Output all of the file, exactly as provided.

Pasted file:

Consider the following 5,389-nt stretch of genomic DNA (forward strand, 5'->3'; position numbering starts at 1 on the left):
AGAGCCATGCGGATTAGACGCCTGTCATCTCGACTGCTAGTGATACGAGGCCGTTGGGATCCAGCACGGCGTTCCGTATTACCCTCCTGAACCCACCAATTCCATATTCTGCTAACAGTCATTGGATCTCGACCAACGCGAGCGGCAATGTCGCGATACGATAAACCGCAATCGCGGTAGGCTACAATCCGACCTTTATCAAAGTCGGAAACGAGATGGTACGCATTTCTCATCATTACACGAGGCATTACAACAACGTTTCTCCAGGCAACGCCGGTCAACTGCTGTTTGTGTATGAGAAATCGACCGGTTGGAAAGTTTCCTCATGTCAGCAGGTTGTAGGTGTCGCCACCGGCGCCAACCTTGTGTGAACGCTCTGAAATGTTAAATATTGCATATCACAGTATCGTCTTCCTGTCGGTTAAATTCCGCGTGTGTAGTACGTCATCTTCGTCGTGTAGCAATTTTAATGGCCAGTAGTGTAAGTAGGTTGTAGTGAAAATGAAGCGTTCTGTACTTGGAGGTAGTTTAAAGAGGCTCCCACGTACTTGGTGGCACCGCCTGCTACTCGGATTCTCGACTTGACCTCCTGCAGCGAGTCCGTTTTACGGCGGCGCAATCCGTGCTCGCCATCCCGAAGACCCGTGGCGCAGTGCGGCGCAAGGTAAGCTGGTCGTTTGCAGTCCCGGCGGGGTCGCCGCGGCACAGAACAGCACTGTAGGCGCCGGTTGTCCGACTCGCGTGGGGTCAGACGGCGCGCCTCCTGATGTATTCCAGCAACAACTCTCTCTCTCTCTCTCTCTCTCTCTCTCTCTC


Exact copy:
Consider the following 5,389-nt stretch of genomic DNA (forward strand, 5'->3'; position numbering starts at 1 on the left):
AGAGCCATGCGGATTAGACGCCTGTCATCTCGACTGCTAGTGATACGAGGCCGTTGGGATCCAGCACGGCGTTCCGTATTACCCTCCTGAACCCACCAATTCCATATTCTGCTAACAGTCATTGGATCTCGACCAACGCGAGCGGCAATGTCGCGATACGATAAACCGCAATCGCGGTAGGCTACAATCCGACCTTTATCAAAGTCGGAAACGAGATGGTACGCATTTCTCATCATTACACGAGGCATTACAACAACGTTTCTCCAGGCAACGCCGGTCAACTGCTGTTTGTGTATGAGAAATCGACCGGTTGGAAAGTTTCCTCATGTCAGCAGGTTGTAGGTGTCGCCACCGGCGCCAACCTTGTGTGAACGCTCTGAAATGTTAAATATTGCATATCACAGTATCGTCTTCCTGTCGGTTAAATTCCGCGTGTGTAGTACGTCATCTTCGTCGTGTAGCAATTTTAATGGCCAGTAGTGTAAGTAGGTTGTAGTGAAAATGAAGCGTTCTGTACTTGGAGGTAGTTTAAAGAGGCTCCCACGTACTTGGTGGCACCGCCTGCTACTCGGATTCTCGACTTGACCTCCTGCAGCGAGTCCGTTTTACGGCGGCGCAATCCGTGCTCGCCATCCCGAAGACCCGTGGCGCAGTGCGGCGCAAGGTAAGCTGGTCGTTTGCAGTCCCGGCGGGGTCGCCGCGGCACAGAACAGCACTGTAGGCGCCGGTTGTCCGACTCGCGTGGGGTCAGACGGCGCGCCTCCTGATGTATTCCAGCAACAACTCTCTCTCTCTCTCTCTCTCTCTCTCTCTCTC